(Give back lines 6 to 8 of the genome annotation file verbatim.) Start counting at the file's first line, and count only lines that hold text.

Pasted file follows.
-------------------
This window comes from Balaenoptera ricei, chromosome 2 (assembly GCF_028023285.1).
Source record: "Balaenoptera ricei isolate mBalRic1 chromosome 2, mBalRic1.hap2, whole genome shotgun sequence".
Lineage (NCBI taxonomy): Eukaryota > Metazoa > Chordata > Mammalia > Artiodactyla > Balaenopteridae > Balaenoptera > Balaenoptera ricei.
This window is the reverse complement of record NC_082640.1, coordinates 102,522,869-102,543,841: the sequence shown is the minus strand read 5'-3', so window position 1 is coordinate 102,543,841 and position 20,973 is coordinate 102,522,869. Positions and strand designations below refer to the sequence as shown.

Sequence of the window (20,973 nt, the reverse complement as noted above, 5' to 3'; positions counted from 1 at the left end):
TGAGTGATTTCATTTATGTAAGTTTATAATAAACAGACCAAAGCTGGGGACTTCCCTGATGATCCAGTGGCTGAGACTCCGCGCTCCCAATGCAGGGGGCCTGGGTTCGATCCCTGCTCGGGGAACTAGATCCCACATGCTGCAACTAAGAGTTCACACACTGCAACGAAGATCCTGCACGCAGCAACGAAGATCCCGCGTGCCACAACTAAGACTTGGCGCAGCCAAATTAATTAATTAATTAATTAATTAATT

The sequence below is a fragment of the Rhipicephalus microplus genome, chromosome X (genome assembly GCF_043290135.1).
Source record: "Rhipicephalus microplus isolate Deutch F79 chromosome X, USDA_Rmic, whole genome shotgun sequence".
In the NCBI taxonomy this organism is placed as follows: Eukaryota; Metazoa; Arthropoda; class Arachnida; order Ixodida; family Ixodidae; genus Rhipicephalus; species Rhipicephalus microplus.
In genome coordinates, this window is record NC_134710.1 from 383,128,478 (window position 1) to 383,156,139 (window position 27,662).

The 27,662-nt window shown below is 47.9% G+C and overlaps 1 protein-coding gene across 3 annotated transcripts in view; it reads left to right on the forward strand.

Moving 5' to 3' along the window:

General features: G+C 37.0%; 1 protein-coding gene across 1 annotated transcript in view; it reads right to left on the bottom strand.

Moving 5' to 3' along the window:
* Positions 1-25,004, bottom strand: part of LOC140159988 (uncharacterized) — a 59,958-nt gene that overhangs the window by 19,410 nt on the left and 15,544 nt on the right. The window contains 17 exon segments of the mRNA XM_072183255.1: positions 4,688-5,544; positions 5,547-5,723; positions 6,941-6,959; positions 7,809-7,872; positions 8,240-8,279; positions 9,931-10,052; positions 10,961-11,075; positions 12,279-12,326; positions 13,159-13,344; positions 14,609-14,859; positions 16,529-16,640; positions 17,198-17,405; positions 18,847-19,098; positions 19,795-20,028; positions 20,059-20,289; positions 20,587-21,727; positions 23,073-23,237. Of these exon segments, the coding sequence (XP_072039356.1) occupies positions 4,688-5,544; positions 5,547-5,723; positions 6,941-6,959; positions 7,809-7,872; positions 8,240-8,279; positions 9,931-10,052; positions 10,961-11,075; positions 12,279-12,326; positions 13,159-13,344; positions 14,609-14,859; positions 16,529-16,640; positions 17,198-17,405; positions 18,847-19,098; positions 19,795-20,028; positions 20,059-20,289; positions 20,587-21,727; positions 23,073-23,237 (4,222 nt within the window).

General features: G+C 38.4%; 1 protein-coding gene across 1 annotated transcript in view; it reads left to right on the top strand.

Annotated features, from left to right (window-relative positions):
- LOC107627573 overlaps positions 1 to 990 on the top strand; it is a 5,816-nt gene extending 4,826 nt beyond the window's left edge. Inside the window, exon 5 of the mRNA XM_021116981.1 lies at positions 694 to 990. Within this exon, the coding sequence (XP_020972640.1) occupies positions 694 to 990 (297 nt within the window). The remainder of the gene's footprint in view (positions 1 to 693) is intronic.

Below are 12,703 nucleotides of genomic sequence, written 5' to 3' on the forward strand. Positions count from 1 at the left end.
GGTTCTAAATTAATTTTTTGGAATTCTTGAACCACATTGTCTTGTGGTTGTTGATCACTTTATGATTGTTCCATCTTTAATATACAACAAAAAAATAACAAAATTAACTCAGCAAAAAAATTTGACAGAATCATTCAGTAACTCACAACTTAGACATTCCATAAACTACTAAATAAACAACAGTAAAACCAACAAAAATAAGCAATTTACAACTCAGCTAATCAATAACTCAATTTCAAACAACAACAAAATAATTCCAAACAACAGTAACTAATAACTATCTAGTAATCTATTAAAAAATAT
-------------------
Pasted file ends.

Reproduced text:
TGAGTGATTTCATTTATGTAAGTTTATAATAAACAGACCAAAGCTGGGGACTTCCCTGATGATCCAGTGGCTGAGACTCCGCGCTCCCAATGCAGGGGGCCTGGGTTCGATCCCTGCTCGGGGAACTAGATCCCACATGCTGCAACTAAGAGTTCACACACTGCAACGAAGATCCTGCACGCAGCAACGAAGATCCCGCGTGCCACAACTAAGACTTGGCGCAGCCAAATTAATTAATTAATTAATTAATTAATT

The sequence below is a fragment of the Rhipicephalus microplus genome, chromosome X (genome assembly GCF_043290135.1).
Source record: "Rhipicephalus microplus isolate Deutch F79 chromosome X, USDA_Rmic, whole genome shotgun sequence".